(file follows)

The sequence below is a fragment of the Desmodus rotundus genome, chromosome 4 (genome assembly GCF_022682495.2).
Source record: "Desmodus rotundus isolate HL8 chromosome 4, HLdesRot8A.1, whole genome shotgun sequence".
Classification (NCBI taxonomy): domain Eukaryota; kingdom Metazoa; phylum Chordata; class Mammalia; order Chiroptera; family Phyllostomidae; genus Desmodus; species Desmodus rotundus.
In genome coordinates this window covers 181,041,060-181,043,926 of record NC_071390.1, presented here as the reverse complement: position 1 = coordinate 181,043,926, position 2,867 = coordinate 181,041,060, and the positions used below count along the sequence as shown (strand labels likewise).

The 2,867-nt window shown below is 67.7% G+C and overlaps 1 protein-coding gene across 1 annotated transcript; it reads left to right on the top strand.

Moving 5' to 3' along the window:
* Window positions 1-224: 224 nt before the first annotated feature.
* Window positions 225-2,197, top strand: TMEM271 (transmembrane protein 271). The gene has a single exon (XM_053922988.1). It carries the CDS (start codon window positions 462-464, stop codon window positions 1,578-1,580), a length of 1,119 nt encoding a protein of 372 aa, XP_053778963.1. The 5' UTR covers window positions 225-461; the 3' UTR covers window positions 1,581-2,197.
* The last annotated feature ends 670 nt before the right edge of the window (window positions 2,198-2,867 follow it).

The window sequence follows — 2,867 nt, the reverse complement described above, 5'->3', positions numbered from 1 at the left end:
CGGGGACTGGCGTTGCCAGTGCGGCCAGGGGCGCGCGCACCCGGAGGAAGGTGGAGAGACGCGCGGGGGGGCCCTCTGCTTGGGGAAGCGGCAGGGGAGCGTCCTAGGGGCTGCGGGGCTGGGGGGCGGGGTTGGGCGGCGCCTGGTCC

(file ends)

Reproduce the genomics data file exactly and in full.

The sequence below is a fragment of the Desmodus rotundus genome, chromosome 4 (genome assembly GCF_022682495.2).
Source record: "Desmodus rotundus isolate HL8 chromosome 4, HLdesRot8A.1, whole genome shotgun sequence".
Classification (NCBI taxonomy): domain Eukaryota; kingdom Metazoa; phylum Chordata; class Mammalia; order Chiroptera; family Phyllostomidae; genus Desmodus; species Desmodus rotundus.
In genome coordinates this window covers 181,041,060-181,043,926 of record NC_071390.1, presented here as the reverse complement: position 1 = coordinate 181,043,926, position 2,867 = coordinate 181,041,060, and the positions used below count along the sequence as shown (strand labels likewise).

The 2,867-nt window shown below is 67.7% G+C and overlaps 1 protein-coding gene across 1 annotated transcript; it reads left to right on the top strand.

Moving 5' to 3' along the window:
* Window positions 1-224: 224 nt before the first annotated feature.
* Window positions 225-2,197, top strand: TMEM271 (transmembrane protein 271). The gene has a single exon (XM_053922988.1). It carries the CDS (start codon window positions 462-464, stop codon window positions 1,578-1,580), a length of 1,119 nt encoding a protein of 372 aa, XP_053778963.1. The 5' UTR covers window positions 225-461; the 3' UTR covers window positions 1,581-2,197.
* The last annotated feature ends 670 nt before the right edge of the window (window positions 2,198-2,867 follow it).

The window sequence follows — 2,867 nt, the reverse complement described above, 5'->3', positions numbered from 1 at the left end:
CGGGGACTGGCGTTGCCAGTGCGGCCAGGGGCGCGCGCACCCGGAGGAAGGTGGAGAGACGCGCGGGGGGGCCCTCTGCTTGGGGAAGCGGCAGGGGAGCGTCCTAGGGGCTGCGGGGCTGGGGGGCGGGGTTGGGCGGCGCCTGGTCC